During the trial, elephants maintained their regular diet of banana plants and leaves, rice, and lentils fed to them by their mahouts, and various other items (bread, sweets, fruits) by villagers. They also opportunistically grazed and browsed vegetation while working in the reserve. Buffalo and cattle were fed hay from rice paddy, corn or wheat meal with salt, and browse harvested from some thirteen tree species in and around the village.

 

A. chaplasha (lator) fruit

Feeding trials for A. chaplasha fruit were conducted over three years. In 2010, trials were conducted with two elephants and one cow; in 2011, with one elephant and four cows; and in 2012 with three elephants, three buffaloes, and three cows (including one of the cows from 2011 for a second trial). The elephants included one male (c. 20 years old) and 5 females (aged c. 13–60 years old), including one very old female who supposedly had few if any remaining teeth. The buffaloes included two young males (c. 4 years old) and a 7-year old female. The cattle included seven female cattle of reproductive age and a male less than five years old; two of the females were considered of the local Duars breed, whereas the other six cattle were said to be Bhutanese breed.

Fruit were drawn from 3, 6, and 11 trees in 2010, 2011, and 2012, respectively. Since whole A. chaplasha fruit was not easily found on the ground, fruit were often harvested from the canopy. A. chaplasha fruit ripened and rotted quite quickly; thus, whichever fruits were ripened were fed to animals on the day of the feeding trial. Thus, fruit allocation to individuals was not random for A. chaplasha as it was with the other fruit species. In addition, due to logistical limitations in 2012, bovid feeding trials were begun three weeks before elephant feeding trials for logistical reasons.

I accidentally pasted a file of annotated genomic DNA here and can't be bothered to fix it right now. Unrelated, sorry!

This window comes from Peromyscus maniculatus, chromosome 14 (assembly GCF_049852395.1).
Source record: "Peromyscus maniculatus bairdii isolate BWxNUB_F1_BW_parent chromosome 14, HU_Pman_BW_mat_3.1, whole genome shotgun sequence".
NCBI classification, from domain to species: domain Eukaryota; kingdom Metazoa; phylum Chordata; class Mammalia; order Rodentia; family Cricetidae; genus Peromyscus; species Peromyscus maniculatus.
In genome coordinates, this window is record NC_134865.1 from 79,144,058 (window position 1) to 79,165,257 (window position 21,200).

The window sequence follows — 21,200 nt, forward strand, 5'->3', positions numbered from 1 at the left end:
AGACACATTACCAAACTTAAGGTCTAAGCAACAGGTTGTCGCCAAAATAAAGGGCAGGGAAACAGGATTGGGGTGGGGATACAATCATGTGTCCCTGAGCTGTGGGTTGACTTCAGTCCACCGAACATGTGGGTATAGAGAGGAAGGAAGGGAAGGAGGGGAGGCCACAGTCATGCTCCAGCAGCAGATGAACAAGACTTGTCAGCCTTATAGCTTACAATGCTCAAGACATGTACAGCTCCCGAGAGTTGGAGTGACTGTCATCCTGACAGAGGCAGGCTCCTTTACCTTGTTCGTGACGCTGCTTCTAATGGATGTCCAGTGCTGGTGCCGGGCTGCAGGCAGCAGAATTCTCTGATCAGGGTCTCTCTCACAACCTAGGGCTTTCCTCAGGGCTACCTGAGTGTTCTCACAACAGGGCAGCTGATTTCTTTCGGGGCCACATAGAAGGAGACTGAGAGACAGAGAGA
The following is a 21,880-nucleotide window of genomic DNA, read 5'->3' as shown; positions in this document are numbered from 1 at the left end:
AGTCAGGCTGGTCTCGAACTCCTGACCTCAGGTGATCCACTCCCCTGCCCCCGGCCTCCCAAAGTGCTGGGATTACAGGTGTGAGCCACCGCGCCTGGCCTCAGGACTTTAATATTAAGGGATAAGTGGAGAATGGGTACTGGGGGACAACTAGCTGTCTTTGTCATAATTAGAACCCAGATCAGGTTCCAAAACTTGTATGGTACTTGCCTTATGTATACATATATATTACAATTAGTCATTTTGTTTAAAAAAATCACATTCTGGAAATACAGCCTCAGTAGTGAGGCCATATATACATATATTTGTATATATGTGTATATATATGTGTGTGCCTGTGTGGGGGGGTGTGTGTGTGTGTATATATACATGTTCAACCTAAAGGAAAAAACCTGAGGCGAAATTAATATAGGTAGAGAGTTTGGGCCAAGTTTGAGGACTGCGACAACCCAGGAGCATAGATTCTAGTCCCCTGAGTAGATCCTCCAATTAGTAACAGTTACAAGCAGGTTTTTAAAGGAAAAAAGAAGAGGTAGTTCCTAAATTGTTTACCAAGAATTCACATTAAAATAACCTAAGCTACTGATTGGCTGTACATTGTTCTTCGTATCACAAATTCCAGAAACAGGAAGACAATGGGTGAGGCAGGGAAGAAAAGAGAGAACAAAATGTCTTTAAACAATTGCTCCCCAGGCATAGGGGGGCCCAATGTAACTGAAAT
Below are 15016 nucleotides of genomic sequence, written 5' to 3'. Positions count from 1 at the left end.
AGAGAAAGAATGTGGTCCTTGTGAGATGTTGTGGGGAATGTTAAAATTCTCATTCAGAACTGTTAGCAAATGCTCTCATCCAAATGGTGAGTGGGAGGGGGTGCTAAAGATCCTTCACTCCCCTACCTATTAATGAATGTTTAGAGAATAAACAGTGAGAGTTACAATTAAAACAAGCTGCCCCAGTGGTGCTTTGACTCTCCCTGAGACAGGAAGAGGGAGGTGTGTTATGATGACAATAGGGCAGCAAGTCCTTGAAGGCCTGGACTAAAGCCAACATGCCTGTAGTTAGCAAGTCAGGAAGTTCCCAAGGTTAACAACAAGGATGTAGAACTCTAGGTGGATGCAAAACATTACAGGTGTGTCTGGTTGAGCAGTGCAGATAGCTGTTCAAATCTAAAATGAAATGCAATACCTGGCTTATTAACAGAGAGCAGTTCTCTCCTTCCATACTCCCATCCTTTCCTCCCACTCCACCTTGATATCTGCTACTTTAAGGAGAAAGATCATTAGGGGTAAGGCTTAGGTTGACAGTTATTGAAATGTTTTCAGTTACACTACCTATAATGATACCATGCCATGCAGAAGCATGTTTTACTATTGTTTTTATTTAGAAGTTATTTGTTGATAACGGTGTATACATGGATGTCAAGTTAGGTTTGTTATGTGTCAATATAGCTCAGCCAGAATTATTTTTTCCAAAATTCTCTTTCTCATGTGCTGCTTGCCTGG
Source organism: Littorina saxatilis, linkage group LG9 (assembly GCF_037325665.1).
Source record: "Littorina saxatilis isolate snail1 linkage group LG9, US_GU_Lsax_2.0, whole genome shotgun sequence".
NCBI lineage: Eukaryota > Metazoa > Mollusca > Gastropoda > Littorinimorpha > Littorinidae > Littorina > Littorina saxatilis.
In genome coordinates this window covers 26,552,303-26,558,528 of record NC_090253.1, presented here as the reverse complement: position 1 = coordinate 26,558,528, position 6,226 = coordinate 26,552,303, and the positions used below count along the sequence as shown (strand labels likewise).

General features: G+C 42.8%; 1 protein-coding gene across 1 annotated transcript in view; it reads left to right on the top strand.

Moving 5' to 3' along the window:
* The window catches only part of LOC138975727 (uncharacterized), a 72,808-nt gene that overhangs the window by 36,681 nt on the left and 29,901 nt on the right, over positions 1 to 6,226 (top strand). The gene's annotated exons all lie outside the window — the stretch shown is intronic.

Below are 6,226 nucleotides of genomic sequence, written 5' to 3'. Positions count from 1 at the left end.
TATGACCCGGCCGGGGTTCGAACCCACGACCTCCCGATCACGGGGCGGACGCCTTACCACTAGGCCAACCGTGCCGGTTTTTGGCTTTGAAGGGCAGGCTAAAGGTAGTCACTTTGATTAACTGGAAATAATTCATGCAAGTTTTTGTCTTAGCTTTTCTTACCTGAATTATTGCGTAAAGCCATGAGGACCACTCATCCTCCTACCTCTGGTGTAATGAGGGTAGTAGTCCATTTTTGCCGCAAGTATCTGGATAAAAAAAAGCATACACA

Since A. chaplasha seeds are substantially bigger, searches for seeds in elephant and bovid dung was sometimes conducted by hand, though filters were used most of the time. Different plants were harvested from the jungle to feed bovids and elephants during the feeding trials, in keeping with the season. Otherwise, methods were the same as those used for D. indica feeding trials.

 

C. arborea (kumbhi) fruit

Feeding trials with C. arborea fruit were conducted in 2012 at the same time as that year’s A. chaplasha feeding trials. Three female elephants (c. 13–56 years old), three buffaloes (same as for A. chaplasha), and three female cattle of reproductive age were utilized for C. arborea feeding trials. Fruit for C. arborea trials were drawn from 11 trees. Since C. arborea trees generally ran out of fruit before many A. chaplasha trees’ fruit had reached maturation, some C. arborea fruit had to be refrigerated before the trials, particularly the elephant feeding trials, which were later. Fruit from each tree were essentially randomly allocated amongst elephant, bovid, and control groups. Otherwise, C. arborea feeding trials followed the same methods as those described for A. chaplasha above.